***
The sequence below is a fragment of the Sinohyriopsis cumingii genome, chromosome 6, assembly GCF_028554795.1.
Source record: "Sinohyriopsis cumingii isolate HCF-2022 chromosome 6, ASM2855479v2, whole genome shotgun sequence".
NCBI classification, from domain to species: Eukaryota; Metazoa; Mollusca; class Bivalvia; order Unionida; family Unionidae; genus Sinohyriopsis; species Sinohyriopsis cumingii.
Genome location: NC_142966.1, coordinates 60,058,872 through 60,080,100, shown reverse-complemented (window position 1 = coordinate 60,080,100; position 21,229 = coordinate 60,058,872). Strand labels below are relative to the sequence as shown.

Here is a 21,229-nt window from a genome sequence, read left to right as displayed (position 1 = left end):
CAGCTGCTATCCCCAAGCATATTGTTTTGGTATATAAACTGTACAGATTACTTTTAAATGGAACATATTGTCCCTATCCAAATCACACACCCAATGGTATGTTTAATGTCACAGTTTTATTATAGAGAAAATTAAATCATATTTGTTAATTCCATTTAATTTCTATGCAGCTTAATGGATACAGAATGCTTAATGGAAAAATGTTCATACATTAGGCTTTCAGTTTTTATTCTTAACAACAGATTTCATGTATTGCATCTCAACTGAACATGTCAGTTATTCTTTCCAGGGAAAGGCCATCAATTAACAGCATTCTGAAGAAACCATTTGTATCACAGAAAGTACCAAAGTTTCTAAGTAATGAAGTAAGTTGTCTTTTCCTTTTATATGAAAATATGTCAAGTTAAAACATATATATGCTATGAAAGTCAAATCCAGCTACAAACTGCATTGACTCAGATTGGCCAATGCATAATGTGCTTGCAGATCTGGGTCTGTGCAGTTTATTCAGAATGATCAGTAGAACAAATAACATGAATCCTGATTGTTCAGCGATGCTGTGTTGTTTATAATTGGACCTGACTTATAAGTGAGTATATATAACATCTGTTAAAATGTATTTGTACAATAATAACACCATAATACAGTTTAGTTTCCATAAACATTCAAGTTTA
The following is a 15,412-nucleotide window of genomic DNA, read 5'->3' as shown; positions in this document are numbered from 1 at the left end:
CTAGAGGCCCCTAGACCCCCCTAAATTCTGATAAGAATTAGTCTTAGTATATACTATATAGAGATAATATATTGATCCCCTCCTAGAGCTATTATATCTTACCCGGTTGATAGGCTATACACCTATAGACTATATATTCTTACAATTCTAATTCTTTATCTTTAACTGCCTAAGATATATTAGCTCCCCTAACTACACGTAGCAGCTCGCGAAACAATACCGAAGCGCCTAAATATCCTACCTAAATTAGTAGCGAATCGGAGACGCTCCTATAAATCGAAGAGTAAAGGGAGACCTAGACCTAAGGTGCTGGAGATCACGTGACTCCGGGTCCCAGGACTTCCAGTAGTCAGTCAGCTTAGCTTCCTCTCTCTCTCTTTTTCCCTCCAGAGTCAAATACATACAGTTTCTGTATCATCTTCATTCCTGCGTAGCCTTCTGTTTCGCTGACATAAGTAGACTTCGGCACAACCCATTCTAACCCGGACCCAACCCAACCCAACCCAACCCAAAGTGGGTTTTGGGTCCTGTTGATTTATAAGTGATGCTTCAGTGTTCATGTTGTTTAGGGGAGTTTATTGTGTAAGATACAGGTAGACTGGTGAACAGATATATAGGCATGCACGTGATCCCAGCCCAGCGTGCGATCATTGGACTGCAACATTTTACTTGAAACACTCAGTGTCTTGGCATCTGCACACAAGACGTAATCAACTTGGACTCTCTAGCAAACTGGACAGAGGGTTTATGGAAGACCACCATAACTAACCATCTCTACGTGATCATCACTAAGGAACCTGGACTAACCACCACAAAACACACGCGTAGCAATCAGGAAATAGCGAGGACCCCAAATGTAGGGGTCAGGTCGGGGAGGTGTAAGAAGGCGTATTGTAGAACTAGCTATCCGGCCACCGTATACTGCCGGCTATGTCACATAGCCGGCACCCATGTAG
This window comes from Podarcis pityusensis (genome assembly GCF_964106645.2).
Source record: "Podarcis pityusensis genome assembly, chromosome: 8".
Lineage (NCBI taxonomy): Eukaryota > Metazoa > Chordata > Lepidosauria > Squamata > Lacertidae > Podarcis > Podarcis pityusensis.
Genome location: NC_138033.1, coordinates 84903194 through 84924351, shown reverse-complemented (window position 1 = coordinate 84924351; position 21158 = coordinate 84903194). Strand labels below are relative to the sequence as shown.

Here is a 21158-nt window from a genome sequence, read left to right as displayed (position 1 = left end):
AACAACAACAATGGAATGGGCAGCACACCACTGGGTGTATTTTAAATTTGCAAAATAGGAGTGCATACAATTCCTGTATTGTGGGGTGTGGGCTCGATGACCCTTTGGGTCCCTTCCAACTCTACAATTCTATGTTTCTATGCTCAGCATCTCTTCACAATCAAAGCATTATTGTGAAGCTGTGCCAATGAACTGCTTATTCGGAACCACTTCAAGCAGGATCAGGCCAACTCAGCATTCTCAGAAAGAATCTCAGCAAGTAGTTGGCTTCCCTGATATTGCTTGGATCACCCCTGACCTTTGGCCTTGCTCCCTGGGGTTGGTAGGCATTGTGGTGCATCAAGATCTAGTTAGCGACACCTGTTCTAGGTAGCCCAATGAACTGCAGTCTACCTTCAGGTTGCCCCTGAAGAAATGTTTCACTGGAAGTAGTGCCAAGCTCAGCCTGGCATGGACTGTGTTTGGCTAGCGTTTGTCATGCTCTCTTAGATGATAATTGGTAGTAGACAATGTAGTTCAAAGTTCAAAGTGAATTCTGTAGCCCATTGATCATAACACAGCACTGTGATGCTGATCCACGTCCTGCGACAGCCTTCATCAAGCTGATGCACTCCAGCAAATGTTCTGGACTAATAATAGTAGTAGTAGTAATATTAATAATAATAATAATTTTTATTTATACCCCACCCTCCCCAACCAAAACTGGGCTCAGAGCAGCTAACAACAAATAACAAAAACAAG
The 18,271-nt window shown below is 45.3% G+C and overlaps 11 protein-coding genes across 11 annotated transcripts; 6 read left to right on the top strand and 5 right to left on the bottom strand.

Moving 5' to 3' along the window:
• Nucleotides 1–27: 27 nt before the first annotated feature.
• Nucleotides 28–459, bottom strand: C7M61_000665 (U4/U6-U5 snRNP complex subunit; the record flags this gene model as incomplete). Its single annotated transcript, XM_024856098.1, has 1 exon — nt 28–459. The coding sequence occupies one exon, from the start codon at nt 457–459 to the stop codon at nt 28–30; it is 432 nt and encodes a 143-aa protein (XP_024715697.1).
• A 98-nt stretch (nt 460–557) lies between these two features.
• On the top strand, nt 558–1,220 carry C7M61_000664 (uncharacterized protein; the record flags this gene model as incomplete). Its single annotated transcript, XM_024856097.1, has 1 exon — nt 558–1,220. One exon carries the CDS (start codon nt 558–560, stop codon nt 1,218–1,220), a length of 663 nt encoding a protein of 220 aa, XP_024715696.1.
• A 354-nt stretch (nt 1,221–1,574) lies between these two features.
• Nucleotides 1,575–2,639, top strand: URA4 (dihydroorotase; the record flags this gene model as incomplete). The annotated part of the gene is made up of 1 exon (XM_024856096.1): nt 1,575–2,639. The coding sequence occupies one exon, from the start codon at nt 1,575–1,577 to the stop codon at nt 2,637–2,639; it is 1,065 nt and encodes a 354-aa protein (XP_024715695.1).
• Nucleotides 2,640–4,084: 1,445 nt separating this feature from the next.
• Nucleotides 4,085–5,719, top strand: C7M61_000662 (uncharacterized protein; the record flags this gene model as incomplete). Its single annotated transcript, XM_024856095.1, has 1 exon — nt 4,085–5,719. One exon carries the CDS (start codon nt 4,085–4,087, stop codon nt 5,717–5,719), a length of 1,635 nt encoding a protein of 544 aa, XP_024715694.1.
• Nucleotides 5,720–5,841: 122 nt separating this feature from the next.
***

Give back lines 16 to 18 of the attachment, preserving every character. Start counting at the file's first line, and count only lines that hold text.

Moving 5' to 3' along the window:
• Nucleotides 1–27: 27 nt before the first annotated feature.
• Nucleotides 28–459, bottom strand: C7M61_000665 (U4/U6-U5 snRNP complex subunit; the record flags this gene model as incomplete). Its single annotated transcript, XM_024856098.1, has 1 exon — nt 28–459. The coding sequence occupies one exon, from the start codon at nt 457–459 to the stop codon at nt 28–30; it is 432 nt and encodes a 143-aa protein (XP_024715697.1).